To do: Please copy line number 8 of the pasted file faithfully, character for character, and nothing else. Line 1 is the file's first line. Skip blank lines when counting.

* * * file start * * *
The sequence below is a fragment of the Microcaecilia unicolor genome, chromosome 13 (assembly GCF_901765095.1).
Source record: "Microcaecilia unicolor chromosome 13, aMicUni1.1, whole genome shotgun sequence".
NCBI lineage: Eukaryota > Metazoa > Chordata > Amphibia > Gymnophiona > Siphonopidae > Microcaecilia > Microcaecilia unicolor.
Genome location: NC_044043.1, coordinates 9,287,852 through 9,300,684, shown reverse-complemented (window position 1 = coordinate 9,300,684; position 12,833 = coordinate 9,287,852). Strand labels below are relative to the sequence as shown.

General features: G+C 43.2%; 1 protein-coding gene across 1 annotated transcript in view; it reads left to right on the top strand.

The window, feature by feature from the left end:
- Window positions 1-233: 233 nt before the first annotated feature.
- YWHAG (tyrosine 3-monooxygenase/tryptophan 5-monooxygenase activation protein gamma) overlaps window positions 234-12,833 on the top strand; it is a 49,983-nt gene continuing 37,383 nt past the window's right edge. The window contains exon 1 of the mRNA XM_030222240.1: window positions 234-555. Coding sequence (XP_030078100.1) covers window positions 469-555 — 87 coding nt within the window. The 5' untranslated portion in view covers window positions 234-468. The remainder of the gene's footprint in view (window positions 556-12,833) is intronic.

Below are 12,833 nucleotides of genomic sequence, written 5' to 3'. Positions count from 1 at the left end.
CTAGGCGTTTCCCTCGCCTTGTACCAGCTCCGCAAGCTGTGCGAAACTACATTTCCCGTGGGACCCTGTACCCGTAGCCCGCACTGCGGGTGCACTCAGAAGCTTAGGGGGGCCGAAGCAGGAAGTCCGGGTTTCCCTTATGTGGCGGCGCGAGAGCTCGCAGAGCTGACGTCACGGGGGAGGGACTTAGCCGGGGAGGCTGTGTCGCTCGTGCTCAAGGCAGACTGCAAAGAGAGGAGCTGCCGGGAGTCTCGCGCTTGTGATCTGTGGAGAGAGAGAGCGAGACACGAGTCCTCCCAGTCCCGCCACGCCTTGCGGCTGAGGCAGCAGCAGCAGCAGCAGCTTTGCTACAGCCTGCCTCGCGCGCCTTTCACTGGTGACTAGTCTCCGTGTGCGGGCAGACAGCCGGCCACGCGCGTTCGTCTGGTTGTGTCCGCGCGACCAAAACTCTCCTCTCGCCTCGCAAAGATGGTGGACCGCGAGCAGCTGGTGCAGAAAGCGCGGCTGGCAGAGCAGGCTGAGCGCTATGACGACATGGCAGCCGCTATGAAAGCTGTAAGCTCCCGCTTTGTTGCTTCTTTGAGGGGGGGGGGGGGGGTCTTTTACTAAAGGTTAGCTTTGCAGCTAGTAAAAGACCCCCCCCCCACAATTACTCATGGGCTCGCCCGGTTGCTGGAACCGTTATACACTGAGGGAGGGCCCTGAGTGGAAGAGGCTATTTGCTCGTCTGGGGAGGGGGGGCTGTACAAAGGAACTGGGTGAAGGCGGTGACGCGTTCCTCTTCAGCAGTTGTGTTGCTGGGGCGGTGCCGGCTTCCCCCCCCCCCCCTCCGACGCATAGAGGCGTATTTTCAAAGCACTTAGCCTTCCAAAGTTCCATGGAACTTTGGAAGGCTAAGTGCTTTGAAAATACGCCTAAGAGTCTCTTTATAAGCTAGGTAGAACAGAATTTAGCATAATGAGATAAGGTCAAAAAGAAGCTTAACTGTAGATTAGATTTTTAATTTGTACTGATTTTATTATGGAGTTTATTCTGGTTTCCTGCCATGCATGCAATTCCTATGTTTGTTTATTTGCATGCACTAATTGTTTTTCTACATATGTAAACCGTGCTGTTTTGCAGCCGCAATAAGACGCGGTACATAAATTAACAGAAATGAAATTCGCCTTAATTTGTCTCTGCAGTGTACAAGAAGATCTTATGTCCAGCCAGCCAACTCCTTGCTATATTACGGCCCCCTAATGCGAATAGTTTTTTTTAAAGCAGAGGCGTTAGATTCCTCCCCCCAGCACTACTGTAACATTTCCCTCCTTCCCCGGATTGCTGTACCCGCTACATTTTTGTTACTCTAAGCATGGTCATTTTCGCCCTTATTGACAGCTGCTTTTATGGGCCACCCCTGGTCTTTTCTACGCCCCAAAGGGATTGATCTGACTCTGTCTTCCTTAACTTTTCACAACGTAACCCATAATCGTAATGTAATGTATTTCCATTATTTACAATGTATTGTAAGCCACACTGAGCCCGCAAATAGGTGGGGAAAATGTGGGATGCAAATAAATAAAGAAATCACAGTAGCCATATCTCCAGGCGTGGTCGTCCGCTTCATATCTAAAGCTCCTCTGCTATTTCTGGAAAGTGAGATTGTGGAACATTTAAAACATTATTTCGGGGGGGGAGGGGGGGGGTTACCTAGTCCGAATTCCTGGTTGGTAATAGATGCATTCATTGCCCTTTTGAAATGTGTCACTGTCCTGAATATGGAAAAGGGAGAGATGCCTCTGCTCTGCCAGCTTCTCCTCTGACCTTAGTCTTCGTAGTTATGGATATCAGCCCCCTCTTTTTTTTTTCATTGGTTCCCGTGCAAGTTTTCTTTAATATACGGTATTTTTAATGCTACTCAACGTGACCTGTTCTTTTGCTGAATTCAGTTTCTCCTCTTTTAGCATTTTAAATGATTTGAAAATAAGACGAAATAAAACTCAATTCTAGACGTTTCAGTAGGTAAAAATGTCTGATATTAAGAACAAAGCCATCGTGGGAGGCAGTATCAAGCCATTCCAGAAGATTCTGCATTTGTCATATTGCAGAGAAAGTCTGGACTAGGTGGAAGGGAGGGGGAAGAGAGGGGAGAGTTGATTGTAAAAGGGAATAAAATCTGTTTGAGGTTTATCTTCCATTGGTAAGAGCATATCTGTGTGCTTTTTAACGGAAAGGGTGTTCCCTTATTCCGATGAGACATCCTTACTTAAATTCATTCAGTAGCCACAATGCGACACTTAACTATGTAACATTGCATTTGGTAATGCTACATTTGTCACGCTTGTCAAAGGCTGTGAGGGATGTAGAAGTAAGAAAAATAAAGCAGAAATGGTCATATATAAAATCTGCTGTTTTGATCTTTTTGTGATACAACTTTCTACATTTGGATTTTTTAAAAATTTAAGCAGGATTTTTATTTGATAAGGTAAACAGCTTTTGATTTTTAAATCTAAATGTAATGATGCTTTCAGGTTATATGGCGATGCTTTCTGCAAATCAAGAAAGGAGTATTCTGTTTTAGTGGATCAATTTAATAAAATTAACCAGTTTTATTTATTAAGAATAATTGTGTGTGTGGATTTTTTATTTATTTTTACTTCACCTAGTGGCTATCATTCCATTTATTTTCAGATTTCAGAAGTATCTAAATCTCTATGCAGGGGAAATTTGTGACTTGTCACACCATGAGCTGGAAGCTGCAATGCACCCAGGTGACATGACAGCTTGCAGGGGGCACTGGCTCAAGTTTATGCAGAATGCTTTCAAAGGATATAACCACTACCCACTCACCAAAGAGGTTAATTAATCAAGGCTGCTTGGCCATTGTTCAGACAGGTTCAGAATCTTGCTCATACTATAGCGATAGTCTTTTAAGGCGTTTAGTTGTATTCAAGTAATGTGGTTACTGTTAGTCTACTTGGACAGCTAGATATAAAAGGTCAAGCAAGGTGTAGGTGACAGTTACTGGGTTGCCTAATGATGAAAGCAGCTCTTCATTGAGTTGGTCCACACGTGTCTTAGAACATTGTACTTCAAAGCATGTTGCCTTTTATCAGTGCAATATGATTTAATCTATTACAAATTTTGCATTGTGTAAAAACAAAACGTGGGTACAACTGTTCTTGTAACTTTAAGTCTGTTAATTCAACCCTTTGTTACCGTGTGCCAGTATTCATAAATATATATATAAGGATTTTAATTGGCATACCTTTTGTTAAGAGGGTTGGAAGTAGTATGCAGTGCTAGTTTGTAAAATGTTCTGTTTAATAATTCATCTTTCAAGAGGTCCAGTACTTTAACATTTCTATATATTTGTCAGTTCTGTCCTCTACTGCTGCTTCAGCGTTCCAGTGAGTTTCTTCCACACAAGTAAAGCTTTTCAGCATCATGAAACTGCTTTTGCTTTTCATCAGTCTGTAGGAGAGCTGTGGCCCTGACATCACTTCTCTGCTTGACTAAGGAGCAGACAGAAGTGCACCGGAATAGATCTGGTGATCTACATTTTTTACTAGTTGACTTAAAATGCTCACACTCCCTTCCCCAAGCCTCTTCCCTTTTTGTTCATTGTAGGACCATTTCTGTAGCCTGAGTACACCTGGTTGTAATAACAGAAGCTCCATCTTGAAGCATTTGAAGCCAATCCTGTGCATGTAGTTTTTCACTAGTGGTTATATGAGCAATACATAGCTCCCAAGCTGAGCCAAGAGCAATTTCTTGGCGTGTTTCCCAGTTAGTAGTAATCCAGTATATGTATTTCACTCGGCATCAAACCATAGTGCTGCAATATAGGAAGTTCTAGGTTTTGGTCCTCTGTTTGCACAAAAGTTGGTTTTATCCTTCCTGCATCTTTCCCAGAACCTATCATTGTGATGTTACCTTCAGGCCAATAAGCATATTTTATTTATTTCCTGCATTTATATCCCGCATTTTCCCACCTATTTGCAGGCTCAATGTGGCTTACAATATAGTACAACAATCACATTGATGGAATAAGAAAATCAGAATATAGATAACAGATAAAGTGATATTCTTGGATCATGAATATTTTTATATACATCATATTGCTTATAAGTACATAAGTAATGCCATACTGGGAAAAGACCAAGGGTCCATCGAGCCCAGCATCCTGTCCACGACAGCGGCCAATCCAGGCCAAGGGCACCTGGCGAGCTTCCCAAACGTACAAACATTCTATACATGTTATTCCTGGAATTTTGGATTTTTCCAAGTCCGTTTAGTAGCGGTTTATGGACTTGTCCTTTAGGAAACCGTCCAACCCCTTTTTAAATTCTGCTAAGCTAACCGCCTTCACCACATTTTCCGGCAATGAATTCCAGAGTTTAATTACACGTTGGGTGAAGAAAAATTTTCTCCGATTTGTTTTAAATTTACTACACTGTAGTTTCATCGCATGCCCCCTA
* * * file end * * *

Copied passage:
- YWHAG (tyrosine 3-monooxygenase/tryptophan 5-monooxygenase activation protein gamma) overlaps window positions 234-12,833 on the top strand; it is a 49,983-nt gene continuing 37,383 nt past the window's right edge. The window contains exon 1 of the mRNA XM_030222240.1: window positions 234-555. Coding sequence (XP_030078100.1) covers window positions 469-555 — 87 coding nt within the window. The 5' untranslated portion in view covers window positions 234-468. The remainder of the gene's footprint in view (window positions 556-12,833) is intronic.